Estate planning isn’t just about detailing who will inherit your assets when you’re gone. A big part of estate planning is – or should be – about planning for a time when you may need to rely on others to make crucial decisions for you, handle your finances and care for those who depend on you.
Naming people you trust to have power of attorney (POA) over your health care and finances if you’re seriously ill or injured is a wise estate planning step for adults of any age. Florida law is unique in also allowing people to name a “preneed guardian.”
A lot of people – particularly those without spouses or adult children – fear what will happen if they become unable to care for themselves and no longer possess the cognitive functions necessary to determine how and where they’ll live. You may have seen disturbing stories of “professional” guardians being appointed by the court to care for people – only to steal from them or neglect them.
Who can be a guardian?
By naming a preneed guardian, you can designate someone to “assume the duties of guardian immediately upon an adjudication of incapacity.” This isn’t just important for those who don’t have relatives ready and willing to take on this role. It can be helpful if you have multiple adult children because it can prevent battles over your care when you can’t weigh in.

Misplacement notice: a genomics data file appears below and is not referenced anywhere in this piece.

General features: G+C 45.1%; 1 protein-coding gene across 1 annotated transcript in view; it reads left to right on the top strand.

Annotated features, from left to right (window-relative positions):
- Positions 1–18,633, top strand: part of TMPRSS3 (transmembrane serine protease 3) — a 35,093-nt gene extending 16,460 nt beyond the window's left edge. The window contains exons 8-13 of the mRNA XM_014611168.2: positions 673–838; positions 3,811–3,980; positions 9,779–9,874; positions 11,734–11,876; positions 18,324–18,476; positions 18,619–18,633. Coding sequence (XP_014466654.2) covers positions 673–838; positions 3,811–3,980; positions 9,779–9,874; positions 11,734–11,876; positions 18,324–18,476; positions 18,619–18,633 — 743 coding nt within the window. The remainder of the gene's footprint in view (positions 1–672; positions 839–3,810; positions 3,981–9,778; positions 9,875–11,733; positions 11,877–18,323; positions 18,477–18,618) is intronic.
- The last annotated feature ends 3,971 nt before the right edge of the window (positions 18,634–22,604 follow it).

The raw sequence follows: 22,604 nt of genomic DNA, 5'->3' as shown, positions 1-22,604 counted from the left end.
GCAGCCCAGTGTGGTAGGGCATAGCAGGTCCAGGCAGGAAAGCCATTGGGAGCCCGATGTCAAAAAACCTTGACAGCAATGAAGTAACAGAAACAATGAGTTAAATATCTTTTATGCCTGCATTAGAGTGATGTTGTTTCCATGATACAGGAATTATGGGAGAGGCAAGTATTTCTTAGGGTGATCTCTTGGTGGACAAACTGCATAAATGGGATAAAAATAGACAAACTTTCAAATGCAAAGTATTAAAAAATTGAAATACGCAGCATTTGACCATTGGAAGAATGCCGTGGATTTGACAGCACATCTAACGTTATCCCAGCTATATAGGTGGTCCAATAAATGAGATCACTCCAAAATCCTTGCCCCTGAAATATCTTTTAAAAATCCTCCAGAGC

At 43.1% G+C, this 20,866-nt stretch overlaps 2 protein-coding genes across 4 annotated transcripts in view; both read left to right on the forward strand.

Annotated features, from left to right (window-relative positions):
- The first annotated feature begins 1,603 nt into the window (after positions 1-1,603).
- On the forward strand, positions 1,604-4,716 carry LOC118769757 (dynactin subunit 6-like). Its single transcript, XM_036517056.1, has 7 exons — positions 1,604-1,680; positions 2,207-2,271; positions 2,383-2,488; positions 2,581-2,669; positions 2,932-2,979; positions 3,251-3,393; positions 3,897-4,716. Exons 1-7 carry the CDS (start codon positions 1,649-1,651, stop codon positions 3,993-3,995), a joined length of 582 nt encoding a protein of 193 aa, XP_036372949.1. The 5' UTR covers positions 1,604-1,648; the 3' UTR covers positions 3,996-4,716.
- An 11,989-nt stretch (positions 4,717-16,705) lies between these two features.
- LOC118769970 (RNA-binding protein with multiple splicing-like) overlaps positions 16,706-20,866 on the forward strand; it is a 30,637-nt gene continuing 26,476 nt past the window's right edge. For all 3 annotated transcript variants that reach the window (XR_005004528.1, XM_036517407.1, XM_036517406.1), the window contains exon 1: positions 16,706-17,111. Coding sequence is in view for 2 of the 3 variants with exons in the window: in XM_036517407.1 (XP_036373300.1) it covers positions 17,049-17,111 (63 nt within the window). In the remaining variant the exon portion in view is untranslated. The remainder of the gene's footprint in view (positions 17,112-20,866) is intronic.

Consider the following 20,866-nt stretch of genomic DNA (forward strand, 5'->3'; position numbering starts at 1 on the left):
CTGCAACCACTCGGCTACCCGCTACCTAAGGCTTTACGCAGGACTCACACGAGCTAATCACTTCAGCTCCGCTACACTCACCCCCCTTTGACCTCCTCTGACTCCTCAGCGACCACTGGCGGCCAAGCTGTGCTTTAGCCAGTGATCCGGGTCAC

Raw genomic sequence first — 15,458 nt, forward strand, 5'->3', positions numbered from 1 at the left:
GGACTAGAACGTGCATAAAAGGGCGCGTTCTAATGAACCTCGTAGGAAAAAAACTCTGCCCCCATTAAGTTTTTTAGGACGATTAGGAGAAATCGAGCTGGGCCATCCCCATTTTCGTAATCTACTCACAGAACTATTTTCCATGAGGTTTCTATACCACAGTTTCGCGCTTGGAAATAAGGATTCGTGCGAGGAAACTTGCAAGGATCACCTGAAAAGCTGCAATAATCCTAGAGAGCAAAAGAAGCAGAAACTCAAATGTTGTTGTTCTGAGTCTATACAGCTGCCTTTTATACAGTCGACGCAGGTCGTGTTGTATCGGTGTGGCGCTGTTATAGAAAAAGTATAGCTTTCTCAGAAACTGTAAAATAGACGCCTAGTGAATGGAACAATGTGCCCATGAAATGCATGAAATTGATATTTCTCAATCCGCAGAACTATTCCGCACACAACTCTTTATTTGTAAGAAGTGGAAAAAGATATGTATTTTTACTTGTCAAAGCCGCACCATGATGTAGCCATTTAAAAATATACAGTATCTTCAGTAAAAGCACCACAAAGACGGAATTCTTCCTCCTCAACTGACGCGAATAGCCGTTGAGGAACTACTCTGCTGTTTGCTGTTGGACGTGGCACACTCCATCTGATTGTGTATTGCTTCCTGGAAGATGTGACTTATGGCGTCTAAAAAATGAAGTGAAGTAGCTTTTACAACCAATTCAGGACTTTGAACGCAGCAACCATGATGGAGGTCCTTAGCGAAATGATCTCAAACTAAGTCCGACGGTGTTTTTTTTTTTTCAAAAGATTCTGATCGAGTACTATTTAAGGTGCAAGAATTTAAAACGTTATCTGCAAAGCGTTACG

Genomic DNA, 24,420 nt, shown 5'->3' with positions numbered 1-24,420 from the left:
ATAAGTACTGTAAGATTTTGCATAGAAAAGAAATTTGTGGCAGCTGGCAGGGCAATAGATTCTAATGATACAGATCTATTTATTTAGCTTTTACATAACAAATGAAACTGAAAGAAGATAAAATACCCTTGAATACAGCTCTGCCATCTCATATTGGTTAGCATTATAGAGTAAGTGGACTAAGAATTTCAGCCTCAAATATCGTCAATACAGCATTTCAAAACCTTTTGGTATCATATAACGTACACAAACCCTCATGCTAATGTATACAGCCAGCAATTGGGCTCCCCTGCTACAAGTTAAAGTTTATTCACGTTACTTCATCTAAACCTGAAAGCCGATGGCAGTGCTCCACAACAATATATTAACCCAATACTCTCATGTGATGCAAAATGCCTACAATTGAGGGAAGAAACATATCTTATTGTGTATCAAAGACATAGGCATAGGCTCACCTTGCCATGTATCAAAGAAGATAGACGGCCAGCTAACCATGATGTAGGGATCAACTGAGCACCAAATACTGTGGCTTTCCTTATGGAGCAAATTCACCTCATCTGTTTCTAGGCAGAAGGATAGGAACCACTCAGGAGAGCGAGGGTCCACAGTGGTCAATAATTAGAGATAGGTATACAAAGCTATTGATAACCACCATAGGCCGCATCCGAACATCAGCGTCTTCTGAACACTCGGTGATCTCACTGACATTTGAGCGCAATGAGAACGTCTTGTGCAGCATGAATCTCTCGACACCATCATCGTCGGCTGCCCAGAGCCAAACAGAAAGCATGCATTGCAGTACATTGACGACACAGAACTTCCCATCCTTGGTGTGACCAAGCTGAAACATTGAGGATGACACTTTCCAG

You can name any “competent adult” to be a preneed guardian. It may be the same person you’ve given POA for your medical and financial needs. You can designate them in your estate plan.
Be sure they’re agreeable to taking on this responsibility
It’s crucial to discuss your wishes with the person you want to designate to be your guardian (as well as any alternate). You want to make sure they fully understand what they’re agreeing to – even if that scenario seems unthinkable now.
You should discuss your wishes for care and make sure they know about any long-term care (LTC) policy or money you have set aside for a residential care facility. If you want to remain in your home for as long as possible, your LTC policy may cover that as well.
Once you’ve codified your preneed guardian, it’s a good idea to make sure your family knows who it is and why you chose them. This can help make your guardian’s job a bit easier if and when the time comes.
There’s much more to know about naming a preneed guardian. Having sound estate planning guidance will help address your questions and concerns.